Monday, July 15, 2024

Colorectal Cancer Test: Mainz Biomed Seeks FDA Breakthrough Device Status

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Colorectal cancer (CRC) screening test has been recently submitted by Mainz Biomed for breakthrough device designation to the US Food and Drug Administration (FDA). This next-generation, non-invasive test, which integrates new mRNA biomarkers, aims to expedite approval and bring a highly effective screening tool to market sooner.

The submission to the FDA is supported by robust clinical data from the ColoFuture and eAArly Detect studies, along with pooled data from both the European and US arms of the trials presented at the American Society of Clinical Oncology (ASCO) 2024 conference. The results have been promising, leading Mainz Biomed to finalize the configuration of its Next Generation Test, which combines the faecal immunochemical test (FIT) with advanced mRNA biomarkers.

Advancing Non-Invasive Colorectal Cancer Screening: High Efficacy in Clinical Trials

In a clinical trial involving 295 participants from 21 specialized gastroenterology centers across the United States, the test demonstrated significant efficacy. It reported a sensitivity of 97% for detecting CRC and 88% for advanced precancerous lesions, with a specificity of 93%. These metrics indicate a high degree of accuracy in identifying both colorectal cancer and advanced adenomas, setting a new standard for non-invasive CRC screening.

The Next Generation Test by Mainz Biomed incorporates advanced AI and machine learning algorithms, enhancing its diagnostic capabilities. These innovations were part of the FDA premarket approval study, underscoring the sophisticated technological foundation of the test. The integration of AI allows for more precise differentiation between CRC, advanced adenomas, non-advanced adenomas, and samples without pathological findings.

Guido Baechler, CEO of Mainz Biomed, expressed optimism about the clinical results and the future impact of the test. “On the back of our extremely positive clinical results in all our recent studies, finalizing the test which will be used in the pivotal ReconAAsense study and approval process has been an elementary milestone for our company,” Baechler stated. He emphasized that the test’s significant improvement in sensitivity for advanced adenomas and high-grade dysplasias, coupled with its high sensitivity and specificity for CRC, represents a major advancement in CRC screening.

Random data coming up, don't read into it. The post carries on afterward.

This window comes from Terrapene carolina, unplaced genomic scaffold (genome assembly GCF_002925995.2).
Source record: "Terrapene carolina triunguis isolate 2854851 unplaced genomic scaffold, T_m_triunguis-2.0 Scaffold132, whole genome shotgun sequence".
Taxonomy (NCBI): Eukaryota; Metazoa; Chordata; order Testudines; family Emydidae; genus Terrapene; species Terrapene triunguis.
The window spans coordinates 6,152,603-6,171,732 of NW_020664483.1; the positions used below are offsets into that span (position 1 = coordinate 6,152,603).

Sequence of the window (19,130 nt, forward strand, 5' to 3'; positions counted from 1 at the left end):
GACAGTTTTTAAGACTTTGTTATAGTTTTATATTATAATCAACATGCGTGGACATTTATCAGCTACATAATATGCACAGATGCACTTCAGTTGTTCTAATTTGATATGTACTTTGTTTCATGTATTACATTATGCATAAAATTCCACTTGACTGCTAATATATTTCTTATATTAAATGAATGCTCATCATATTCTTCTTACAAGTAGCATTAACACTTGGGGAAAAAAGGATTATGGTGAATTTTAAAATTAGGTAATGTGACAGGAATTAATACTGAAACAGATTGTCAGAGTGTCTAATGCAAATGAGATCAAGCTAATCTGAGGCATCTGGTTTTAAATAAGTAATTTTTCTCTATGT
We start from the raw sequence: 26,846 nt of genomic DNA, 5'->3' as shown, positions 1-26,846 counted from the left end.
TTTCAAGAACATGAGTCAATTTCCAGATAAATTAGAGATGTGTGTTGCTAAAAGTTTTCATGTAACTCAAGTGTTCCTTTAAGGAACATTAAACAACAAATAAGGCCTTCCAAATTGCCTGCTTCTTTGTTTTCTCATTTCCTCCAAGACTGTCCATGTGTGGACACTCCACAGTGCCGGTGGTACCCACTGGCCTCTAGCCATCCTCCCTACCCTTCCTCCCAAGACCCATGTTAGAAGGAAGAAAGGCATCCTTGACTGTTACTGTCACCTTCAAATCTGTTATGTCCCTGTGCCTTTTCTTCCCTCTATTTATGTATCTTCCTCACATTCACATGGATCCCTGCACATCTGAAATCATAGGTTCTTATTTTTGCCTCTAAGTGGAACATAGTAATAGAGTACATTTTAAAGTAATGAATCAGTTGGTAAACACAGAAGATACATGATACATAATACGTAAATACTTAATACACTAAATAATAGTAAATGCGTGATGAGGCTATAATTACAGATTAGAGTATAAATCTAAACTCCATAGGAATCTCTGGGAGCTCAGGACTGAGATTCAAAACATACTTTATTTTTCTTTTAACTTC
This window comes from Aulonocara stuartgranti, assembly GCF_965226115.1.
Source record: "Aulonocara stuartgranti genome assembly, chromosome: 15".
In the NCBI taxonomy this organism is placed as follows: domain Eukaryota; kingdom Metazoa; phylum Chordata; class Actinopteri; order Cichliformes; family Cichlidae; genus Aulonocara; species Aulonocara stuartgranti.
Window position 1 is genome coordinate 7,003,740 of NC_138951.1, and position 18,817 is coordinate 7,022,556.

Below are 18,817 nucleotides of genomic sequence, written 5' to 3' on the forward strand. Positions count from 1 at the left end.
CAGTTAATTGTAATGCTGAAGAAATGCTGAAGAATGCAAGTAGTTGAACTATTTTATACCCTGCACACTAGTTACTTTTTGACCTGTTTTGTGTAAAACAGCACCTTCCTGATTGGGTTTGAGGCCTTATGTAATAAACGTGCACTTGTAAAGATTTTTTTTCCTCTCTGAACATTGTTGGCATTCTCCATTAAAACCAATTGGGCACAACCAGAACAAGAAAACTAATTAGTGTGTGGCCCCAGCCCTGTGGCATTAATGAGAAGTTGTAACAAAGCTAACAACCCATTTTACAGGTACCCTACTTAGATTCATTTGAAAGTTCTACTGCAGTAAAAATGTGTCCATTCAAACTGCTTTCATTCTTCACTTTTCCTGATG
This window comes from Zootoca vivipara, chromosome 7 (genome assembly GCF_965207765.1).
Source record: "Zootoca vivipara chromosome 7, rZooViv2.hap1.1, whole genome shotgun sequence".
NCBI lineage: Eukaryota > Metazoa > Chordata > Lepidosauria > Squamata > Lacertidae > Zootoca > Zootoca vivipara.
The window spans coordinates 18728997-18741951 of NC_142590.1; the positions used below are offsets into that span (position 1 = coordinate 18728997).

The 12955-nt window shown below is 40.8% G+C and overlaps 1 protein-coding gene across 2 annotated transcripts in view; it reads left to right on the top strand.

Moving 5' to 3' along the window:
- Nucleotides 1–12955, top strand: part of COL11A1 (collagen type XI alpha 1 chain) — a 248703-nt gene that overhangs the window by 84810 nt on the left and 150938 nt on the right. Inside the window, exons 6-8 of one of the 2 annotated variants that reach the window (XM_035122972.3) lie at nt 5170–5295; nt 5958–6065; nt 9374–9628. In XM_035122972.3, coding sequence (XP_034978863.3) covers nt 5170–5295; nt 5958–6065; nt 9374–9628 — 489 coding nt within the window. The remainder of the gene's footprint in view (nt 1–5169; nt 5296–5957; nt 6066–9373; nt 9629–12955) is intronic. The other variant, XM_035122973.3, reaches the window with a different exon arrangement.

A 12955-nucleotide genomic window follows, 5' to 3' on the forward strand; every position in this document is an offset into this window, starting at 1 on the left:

Colorectal Cancer

Decentralized Access and Enhanced Adherence: Mainz Biomed’s Strategy for Colorectal Cancer Screening

Baechler also highlighted the strategic advantages of the test’s decentralized model. By collaborating with third-party laboratory partners, Mainz Biomed aims to enhance access to CRC screening, especially in underserved communities. The simple sample collection process is designed to increase adherence to testing, further broadening the test’s impact.

If granted breakthrough device designation, Mainz Biomed’s test could revolutionize CRC screening by providing a highly accurate, non-invasive alternative to traditional methods. The high sensitivity and specificity metrics mean that more cases of CRC and advanced precancerous lesions can be detected early, potentially improving patient outcomes and reducing mortality rates associated with colorectal cancer.

The test’s design allows it to fit seamlessly into existing healthcare frameworks, leveraging advanced technology to offer a reliable, easy-to-administer screening option. This is particularly important in a landscape where early detection of colorectal cancer is critical to effective treatment and survival.

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Mainz Biomed’s pursuit of FDA breakthrough device status for its Next Generation Test marks a significant step forward in the fight against colorectal cancer. With its impressive clinical results, innovative use of AI and mRNA biomarkers, and a model designed to reach underserved populations, the test promises to enhance early detection and improve patient outcomes. As the FDA reviews the application, the medical community and patients alike await the potential approval of a game-changing tool in CRC screening.

 

Resource: Mainz Biomed, July 09, 2024

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